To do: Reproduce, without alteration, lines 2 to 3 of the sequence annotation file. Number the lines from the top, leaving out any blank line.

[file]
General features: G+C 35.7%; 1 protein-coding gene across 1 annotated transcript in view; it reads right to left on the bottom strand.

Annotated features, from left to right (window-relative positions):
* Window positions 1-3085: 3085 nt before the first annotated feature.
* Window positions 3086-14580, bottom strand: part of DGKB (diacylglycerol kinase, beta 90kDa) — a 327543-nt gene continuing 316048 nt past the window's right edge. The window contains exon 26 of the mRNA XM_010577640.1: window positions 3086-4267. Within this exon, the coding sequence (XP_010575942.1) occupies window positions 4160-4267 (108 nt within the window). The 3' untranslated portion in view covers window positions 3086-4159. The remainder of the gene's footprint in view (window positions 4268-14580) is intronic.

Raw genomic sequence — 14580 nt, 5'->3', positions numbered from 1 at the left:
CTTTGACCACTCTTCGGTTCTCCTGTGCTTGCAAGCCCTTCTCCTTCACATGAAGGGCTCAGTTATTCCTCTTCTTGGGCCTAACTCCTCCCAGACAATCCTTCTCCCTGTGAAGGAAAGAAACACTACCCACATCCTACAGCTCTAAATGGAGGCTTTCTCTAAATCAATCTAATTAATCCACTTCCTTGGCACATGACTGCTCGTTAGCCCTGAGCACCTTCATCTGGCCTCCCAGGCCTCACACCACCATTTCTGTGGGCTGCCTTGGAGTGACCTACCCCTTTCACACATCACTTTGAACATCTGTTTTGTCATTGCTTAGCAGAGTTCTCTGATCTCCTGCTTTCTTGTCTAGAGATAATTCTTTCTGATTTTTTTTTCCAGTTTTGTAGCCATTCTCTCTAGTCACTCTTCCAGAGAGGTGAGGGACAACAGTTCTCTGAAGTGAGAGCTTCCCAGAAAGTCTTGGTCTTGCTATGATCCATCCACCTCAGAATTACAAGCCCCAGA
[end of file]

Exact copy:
Annotated features, from left to right (window-relative positions):
* Window positions 1-3085: 3085 nt before the first annotated feature.